What preapproved and prequalified credit card offers really mean

It can be exciting to find out that you’ve received a credit card offer. Usually these letters, emails, or website notices state that you’ve been “preapproved”, “prequalified”, or “pre-selected”. But, these prequalification and preapproval messages do not always mean that you’re actually approved for the credit card. They are “prescreened” offers and they’re usually accompanied by a disclaimer very similar to the one below that Citi provides with its “pre-selected” offers.


“PRESCREEN & OPT‑OUT NOTICE‍‌:‌ This “prescreened” offer of credit is based on information in your credit report indicating that you meet certain criteria. This offer is not guaranteed if you do not meet our criteria. If you do not want to receive prescreened offers of credit from this and other companies, call the consumer reporting agencies toll‑free at 1‑888‑5‑OPTOUT (1‑8‌8‌8‑5‌6‌7‑8‌6‌8‌8) or write to any of the following consumer reporting agencies: Experian Marketing Services, Attn: Opt‑out Services, P.O. Box ‌80128‌, Lincoln, NE ‌68521‌; Equifax Options, P.O. Box ‌740123‌, Atlanta, GA ‌30374‑0123‌; TransUnion, P.O. Box ‌505‌, Woodlyn, PA ‌19094‑0505‌.”


There’s been plenty of debate about the fairness of these types of pre-screened offers. Some consider this marketing strategy as “bait and switch” because for some applicants that are approved, it’s not for the advertised terms. But, let’s examine another pre-screen notice that provides more insight into possible denial reasons.


“The offered credit may not be extended if, after you respond to this offer, we determine that you do not meet the criteria used to select you for this offer or any other applicable criteria bearing on creditworthiness, or if you do not provide the required collateral.”


This disclaimer states that you may not qualify for the credit offer if, after reviewing your credit, the company determines that you don’t meet the criteria that they used to select you for this offer. This could happen if there’s a change to your credit report. The change doesn’t have to be a negative by itself (like a late payment). For instance, let’s say that a company pre-screens your credit report on March 1st and adds you to its April mailing list because you meet its criteria, which includes having a FICO score of at least 700. On March 2nd, you apply for a credit card with another company and receive a hard inquiry on your credit report. This results in a credit score drop of one point. You receive the pre-screened offer on April 2nd and decide to apply for the card, but you’re declined because your FICO score is 699 and no longer within the company’s credit guidelines. 


The last part of the notice indicates that you could also be disqualified if you don’t provide the requested collateral. This would likely apply for actual loans, and possibly for secured credit cards where a deposit would be required.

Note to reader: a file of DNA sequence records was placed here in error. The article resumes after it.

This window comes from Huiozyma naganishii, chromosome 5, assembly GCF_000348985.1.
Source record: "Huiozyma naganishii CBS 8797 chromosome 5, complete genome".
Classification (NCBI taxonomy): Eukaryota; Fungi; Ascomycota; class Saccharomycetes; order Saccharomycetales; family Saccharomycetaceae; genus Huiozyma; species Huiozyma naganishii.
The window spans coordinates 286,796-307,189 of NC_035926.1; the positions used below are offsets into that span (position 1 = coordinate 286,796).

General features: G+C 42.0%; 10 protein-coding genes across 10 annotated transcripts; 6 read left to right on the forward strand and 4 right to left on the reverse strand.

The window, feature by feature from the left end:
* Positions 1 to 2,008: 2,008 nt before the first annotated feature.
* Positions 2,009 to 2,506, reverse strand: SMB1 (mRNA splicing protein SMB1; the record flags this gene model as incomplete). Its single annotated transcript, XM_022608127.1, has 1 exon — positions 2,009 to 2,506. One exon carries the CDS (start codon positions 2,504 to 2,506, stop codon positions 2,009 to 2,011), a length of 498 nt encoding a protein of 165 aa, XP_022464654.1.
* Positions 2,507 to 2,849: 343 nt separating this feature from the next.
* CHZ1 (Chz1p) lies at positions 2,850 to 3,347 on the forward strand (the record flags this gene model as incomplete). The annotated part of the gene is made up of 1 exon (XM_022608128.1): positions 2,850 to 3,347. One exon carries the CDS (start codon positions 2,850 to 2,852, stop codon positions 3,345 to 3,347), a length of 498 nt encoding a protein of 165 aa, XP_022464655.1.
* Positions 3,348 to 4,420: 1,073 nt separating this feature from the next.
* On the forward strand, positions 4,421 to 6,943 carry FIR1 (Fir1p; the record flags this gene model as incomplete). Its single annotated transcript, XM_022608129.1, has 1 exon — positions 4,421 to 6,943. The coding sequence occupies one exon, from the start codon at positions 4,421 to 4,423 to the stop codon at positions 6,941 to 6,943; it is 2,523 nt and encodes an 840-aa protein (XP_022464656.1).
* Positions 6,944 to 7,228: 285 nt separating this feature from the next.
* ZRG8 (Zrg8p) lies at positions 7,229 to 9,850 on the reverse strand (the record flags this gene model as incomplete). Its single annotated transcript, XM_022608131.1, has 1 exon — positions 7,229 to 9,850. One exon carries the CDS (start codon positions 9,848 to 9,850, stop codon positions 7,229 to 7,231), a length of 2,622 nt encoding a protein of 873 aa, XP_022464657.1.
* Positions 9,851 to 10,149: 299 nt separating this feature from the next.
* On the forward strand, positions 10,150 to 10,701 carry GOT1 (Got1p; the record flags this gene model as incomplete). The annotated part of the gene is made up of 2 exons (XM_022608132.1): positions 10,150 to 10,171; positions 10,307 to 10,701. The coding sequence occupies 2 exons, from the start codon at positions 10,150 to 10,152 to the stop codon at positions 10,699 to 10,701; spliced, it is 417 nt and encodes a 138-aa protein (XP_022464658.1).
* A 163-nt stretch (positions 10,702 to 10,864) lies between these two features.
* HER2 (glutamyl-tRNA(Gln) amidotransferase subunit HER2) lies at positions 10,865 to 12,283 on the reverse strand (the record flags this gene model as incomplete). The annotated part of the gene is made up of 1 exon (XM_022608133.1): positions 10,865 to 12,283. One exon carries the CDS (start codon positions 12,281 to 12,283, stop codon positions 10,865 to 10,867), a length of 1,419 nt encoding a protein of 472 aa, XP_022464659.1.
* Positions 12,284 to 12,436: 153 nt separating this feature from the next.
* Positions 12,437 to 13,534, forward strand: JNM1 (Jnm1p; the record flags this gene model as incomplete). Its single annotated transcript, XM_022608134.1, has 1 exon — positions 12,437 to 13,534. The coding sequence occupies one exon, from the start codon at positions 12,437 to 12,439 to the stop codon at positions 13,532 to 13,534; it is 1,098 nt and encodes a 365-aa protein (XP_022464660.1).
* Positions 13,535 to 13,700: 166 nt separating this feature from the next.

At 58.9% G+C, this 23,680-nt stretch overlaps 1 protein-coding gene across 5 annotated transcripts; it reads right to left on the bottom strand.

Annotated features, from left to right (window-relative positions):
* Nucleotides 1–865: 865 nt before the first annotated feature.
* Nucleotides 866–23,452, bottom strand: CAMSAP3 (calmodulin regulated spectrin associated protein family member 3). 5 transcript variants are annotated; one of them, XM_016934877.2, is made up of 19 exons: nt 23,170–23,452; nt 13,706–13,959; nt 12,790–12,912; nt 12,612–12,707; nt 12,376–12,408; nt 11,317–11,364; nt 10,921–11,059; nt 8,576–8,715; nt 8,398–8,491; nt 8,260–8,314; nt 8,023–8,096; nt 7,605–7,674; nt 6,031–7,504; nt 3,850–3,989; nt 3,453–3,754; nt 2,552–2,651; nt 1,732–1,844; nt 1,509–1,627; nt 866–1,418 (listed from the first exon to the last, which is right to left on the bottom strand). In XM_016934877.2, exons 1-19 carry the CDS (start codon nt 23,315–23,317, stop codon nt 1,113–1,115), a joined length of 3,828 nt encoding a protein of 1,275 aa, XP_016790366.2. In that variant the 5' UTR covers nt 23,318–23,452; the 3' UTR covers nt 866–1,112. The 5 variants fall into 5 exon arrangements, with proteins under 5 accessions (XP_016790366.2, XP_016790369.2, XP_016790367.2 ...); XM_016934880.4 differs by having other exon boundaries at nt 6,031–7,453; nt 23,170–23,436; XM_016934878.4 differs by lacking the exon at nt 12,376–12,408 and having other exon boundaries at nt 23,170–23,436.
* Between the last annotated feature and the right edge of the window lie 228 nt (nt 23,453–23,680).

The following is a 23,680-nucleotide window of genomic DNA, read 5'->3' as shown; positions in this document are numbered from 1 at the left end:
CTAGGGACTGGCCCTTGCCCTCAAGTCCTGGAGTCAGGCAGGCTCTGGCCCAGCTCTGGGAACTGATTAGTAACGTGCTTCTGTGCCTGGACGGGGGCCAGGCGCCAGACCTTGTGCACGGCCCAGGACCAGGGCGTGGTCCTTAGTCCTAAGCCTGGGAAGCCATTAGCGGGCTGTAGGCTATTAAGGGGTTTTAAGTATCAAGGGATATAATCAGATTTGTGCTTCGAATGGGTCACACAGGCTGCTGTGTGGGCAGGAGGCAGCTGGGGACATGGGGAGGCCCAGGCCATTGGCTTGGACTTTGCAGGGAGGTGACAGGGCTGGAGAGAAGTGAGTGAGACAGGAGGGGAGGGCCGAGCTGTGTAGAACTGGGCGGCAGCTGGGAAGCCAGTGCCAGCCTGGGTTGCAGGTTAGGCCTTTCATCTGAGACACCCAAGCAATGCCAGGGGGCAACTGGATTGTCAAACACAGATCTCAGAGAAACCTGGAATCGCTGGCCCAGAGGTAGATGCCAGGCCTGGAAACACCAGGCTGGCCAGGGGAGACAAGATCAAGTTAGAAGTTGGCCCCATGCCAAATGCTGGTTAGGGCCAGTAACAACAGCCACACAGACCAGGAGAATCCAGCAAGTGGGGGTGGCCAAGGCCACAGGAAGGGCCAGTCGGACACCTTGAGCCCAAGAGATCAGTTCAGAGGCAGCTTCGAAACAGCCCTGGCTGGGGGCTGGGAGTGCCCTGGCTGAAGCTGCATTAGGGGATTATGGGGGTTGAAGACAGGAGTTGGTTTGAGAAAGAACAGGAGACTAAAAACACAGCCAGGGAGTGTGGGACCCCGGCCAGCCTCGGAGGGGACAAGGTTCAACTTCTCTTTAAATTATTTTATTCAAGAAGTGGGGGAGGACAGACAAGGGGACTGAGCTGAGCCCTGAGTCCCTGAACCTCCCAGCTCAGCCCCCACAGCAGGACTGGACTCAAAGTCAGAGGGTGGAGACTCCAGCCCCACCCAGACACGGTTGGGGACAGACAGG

In the pre-screened notice, second part of the first sentence states that there may be other criteria that could affect your qualification. This is why some consider pre-screened offers bait and switch. They see this as a loophole for creditors to just decline applications. But, this clause likely refers to income verification or other things that the creditor couldn’t confirm through the pre-screening process. Income is usually a factor in determining creditworthiness. Until you provide your income on your credit card application, the lender doesn’t have a full snapshot of your financial profile. Although the credit card company may have decided to offer you its top card because of your perfect 850 FICO score, they could rescind their offer of credit if they determine that you don’t have sufficient financial resources to take on the debt that you may incur with their credit card.


So, while your credit report may have remained exactly the same since the creditor pulled your credit report and preapproved you, there may be other lending criteria that you will need to meet.


Before deciding to apply for the next credit card that you’re preapproved for, you should also consider contacting the credit card company and just ask what their underwriting criteria is and what is involved in the application process. Whenever possible, get everything in writing or recorded. This is important because preapprovals sometimes result in a hard credit inquiry when the company reviews your credit to determine if there have been any changes to your credit profile. If the company has a chat feature, get the lender to commit to what they’re telling you in writing. Most financial institutions record their phone calls. So, if you’re misled about the application process (intentionally or not) and your application results in a hard credit inquiry, the recorded call could be used to help you get the hard credit inquiry removed. 


If you wish to not receive pre-screened offers at all, there are a number of ways that you can opt-out.






1‑888‑5‑OPTOUT (1‑8‌8‌8‑5‌6‌7‑8‌6‌8‌8)



Experian Marketing Services

Attn: Opt‑out Services

P.O. Box ‌80128‌

Lincoln, NE ‌68521‌


Equifax Options

P.O. Box ‌740123‌

Atlanta, GA ‌30374‑0123‌



P.O. Box ‌505‌

Woodlyn, PA